in dimensions 4 through 10.
[Grade: 9-12 | Topics: Algebra II; Geometry; recursion relations]

**Problem 310: Energy and Mass - Same things but different!** Students use unit conversions to explore the relationship between mass and energy.
[Grade: 8-10 | Topics: Unit COnversions; Scientific Notation]

**Problem 309: The Energy of Empty Space** Students explore the energy of 'empty space' and its relationship to the mass of the Higgs Boson
using a simple quartic polynomial.
[Grade: 10-12 | Topics: Properties of functions; polynomials; Critical points]

**Problem 308: The Higgs Boson and the Mystery of Mass** The search for the Higgs Boson is underway at the Large Hadron Collider (LHC). In this problem, students
explore how the mass of this particle is believed to depend on the energies used to form it by studying a simple quartic polynomial.
[Grade: 10-12 | Topics: Properties of functions; polynomials; Critical points]

**Problem 307: The Elementary Particle Masses** Students compare the masses and mass differences between elementary particles using units common to physics
such as the electron Volt.
[Grade: 9-12 | Topics: Scientific Notation; unit conversion]

**Problem 291: Calculating Black Hole Power** Students use a simple formula to calculate how much power is produced by black holes of various sizes as they
absorb matter from nearby stars and gas clouds.
[Grade: 9-12 | Topics: Scientific Notation; evaluating simple formulas; unit conversion]

**Problem 289: Chandra Spies the Longest Sound Wave in the Universe** Students use an image of sound waves produced by a massive black hole to determine wavelength, and comparisons with
musical scale to find how many octaves this sound wave is below the wavelength of middle-C.
[Grade: 6-8 | Topics: metric measurement; scaling; Scientific Notation; exponents]

**Problem 288: Fermi Observatory Measures the Lumps in Space** Students use timing data obtained by the Fermi Observatory of a powerful gamma-ray burst 10 billion light years away,
to determine how
lumpy space is based on travel time delays between the lowest and highest-energy gamma-rays.
[Grade: 9-12 | Topics: Scientific Notation; Evaluating an equation with multiple factors]

**Problem 285: Chandra Sees the Most Distant Cluster in the Universe ** Students work with kinetic energy and escape velocity to determine the mass of a distant cluster of galaxies by using information
about its x-ray light emissions.
[Grade: 9-12 | Topics: Algebra I; Solving for X; Scientific notation]

**Problem 239: Counting Galaxies with the Hubble Space Telescope ** Students use an image of a small area of the sky to estimate the total number of galaxies in the universe visible from Earth.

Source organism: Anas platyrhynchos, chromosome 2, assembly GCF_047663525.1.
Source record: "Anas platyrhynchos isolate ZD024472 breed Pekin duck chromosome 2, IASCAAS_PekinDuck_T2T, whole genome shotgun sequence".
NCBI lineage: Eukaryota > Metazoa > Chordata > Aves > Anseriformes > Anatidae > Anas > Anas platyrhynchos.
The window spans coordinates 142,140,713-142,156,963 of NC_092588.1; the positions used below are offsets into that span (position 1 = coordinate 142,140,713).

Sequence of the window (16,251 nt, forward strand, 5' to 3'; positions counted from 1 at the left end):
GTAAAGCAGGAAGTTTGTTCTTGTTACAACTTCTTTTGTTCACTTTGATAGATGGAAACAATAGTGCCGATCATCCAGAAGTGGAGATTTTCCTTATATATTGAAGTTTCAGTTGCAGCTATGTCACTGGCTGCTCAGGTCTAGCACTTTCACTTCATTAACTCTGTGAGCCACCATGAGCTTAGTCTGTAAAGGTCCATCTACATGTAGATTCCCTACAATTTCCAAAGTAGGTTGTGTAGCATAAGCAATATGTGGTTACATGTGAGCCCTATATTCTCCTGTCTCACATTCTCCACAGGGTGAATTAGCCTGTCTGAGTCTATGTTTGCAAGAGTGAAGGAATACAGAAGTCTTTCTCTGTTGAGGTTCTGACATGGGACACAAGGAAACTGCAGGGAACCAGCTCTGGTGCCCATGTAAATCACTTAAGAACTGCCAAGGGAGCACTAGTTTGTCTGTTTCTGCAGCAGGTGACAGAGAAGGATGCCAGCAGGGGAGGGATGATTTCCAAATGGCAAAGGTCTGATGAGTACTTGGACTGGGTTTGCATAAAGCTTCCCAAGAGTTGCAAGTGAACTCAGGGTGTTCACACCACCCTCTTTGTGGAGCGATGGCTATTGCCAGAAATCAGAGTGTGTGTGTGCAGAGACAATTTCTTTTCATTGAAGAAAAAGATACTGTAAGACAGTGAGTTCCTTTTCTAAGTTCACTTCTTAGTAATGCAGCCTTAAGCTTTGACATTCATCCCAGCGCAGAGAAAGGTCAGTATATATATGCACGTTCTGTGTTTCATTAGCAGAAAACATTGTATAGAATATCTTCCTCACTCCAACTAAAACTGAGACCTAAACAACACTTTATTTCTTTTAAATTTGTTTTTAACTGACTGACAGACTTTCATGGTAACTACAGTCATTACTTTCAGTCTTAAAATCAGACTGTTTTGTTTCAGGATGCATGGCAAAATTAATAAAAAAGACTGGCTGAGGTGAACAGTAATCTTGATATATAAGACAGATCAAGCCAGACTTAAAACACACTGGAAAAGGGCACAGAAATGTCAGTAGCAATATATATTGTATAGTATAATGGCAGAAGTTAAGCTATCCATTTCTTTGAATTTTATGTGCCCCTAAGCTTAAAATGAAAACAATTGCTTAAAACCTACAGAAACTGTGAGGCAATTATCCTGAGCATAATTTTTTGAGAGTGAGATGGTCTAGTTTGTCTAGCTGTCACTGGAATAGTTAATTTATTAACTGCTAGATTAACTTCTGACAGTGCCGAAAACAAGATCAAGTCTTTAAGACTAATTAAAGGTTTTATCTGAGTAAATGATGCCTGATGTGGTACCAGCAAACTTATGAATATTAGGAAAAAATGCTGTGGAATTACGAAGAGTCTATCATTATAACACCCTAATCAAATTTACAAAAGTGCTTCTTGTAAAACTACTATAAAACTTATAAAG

[Grade: 8-10 | Topics: area, angular measure]

**Problem 233: The Milky Way: A mere cloud in the cosmos-** Students compare the average density of the Milky Way with the density of the universe.
[Grade: 8-10 | Topics: Volume of disk, density, scientific notation]

**Problem 230: Galaxy Distances and Mixed Fractions-** Students use the relative distances to nearby galaxies expressed in mixed numbers to determine distances between selected galaxies.
[Grade: 3-5 | Topics: Basic fraction math.]

**Problem 222: Kelvin Temperatures and Very Cold Things-** Students convert from Centigrade to Fahrenheit and to Kelvin using three linear equations.
[Grade: 5-8 | Topics: Evaluating simple linear equations for given values.]

**Problem 219: Variables and Expressions from Around the Cosmos-** Students evaluate linear equations describing a variety of astronomical situations.
[Grade: 6-8 | Topics: Evaluating simple one-variable equations.]

**Problem 213: Kepler: The hunt for Earth-like planets-** Students compare the area of a star with the area of a planet to determine how the star's light
is dimmed when the planet passes across the star as viewed from Earth. This is the basis for the 'transit'
method used by NASA's Kepler satellite to detect new planets.
[Grade: 6-8 | Topics: Area of circle; ratios; percents.]

**Problem 212: Finding Mass in the Cosmos-** Students derive a simple formula, then use it to determine the masses of objects in the universe from the orbit periods and distances of their satellites.
[Grade: 9-12| Topics: Scientific Notation; Algebra II; parametric equations]

**Problem 196: Angular Size and velocity-** Students study a spectacular photo of the ISS passing across the face of the sun, and work out the angular sizes and speeds of the transit to figure out how long the event took in order to photograph it.
[Grade: 8-10| Topics: Geometry; Angle measurement]

**Problem 192: The Big Bang - Cosmic Expansion -** Students explore the expansion of the universe predicted by Big Bang cosmology
[Grade: 10-12| Topics: Algebra, Integral Calculus]

**Problem 191: Why are hot things red? -** Students explore the Planck Function using graphing skills, and calculus for experts, to determine the relationship between temperature and peak wavelength.
[Grade: 10-12| Topics: Algebra, graphing, differential calculus]

**Problem 186: Collapsing Gas Clouds and Stability-** Students use the derivative to find an extremum of an equation governing the pressure balance of an interstellar cloud.
[Grade: 11-12| Topics: differentiation; finding extrema; partial derivitives]

**Problem 170: Measuring Star Temperatures-** Students use a simple formula to determine the temperatures of stars, and to use a template curve to analyze data for a specific star to estimate its temperature.
[Grade: 6-8 | Topics: algebra, graph analysis]

**Problem 160: The Relative Sizes of the Sun and Stars-** Students work through a series of comparisons of the relative sizes of the sun compablack to other stars, to create a scale model of stellar sizes using simple fractional relationships. ( e.g if Star A is 6 times larger than Star B, and Star C is 1/2 the size of Star B, how big is Star C in terms of Star A?)
[Grade: 4-6 | Topics: working with fractions; scale models]

**Problem 159: Galaxies to Scale -** Students explore the relative sizes of the Milky Way compablack to other galaxies to create a scale model of galaxies, similar to the methods in Problem 161.
[Grade: 4-6 | Topics: working with fractions; scale models]